Old Tiger Stadium site: The empty land where the baseball stadium once stood is as close to becoming redeveloped as it has ever been. In late 2015, City Council paved the way for the Corktown property to soon become controlled by a group that wants to build an athletic complex that could host youth games. The baseball diamond is slated to be the site’s public square for soccer and football games, as well as baseball and day camps, on a synthetic turf field.

Detroit PAL would open a 9,300-square-foot headquarters at the site, officials have said. Another part of the plan includes a four-story residential building, a row of townhouses and 30,000 square feet of retail space.

Major details, including corporate sponsors, are expected to be announced in January. Construction could begin in March. The project could be completed by spring 2017.

Corktown development: Across Trumbull from the Tiger Stadium site, Metro Detroit businessman Anthony Soave plans to build a blocks-long retail and residential development. The broad outline of the plan was confirmed in late 2015. It’s expected to include hundreds of residential units and additional retail. It could include the conversion of the Checker Cab building at 2128 Trumbull into residential lofts. A separate multistory residential building could be constructed behind the cab building.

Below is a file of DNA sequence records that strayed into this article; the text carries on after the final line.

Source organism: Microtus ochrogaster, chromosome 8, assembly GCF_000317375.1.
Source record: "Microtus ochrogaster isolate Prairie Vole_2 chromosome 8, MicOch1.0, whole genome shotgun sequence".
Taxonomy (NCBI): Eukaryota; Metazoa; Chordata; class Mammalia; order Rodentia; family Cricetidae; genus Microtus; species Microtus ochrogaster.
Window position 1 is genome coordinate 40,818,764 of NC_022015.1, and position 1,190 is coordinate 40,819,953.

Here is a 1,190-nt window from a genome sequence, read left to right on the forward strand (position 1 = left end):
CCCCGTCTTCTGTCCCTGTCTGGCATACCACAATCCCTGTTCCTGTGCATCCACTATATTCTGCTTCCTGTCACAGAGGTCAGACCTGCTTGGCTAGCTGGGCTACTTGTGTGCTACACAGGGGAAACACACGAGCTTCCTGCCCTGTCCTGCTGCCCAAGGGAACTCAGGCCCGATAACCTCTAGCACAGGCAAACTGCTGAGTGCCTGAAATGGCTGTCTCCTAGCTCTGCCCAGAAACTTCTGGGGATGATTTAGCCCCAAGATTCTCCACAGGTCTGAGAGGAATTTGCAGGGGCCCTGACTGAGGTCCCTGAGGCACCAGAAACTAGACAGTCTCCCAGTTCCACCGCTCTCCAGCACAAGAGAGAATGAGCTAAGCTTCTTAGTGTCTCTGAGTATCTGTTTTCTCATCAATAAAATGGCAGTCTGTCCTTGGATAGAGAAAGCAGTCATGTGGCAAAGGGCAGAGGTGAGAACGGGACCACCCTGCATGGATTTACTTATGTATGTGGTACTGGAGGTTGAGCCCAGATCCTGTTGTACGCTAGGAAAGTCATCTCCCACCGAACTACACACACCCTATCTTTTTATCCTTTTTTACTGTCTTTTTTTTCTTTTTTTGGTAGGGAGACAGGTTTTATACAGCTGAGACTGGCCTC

State Fairgrounds: The former fairgrounds at Eight Mile and Woodward closed during the Great Recession. City officials have been looking for a new life for the 150-acre site ever since. Two years ago, a group of developers — including Earvin “Magic” Johnson, entrepreneur Marvin Beatty and Southfield development firm Redico — joined efforts to come up with a feasible development.

In early 2016, that team hopes to unveil a revised plan. In addition to retail, it could include a senior living facility, a charter school and possibly a major public transit area, according to city officials.

The delays in the State Fairgrounds project reflects the different track most of Detroit remains on when it comes to luring new developments and people.

One leading indicator is the dearth of home mortgages over the past few years. Most sales of homes in Detroit have been paid with cash, while the number of buyers able to get mortgages have been fewer than 600 a year from at least 2012 to 2014, the latest year for which data is available.

Many developers and others say there is more interest by investors in Detroit neighborhoods, including southwest, the University of Detroit area, Palmer Park, Old Redford, Milwaukee Junction, North Corktown and East English Village.

“Mayor Duggan and his people are doing a really good job of improving those areas and attracting potential,” investors and residents, Jackson said.

Developer Larson and others agree.

“Everyone recognizes that the success of neighborhoods is just as vital as getting new development downtown and Midtown,” Larson said.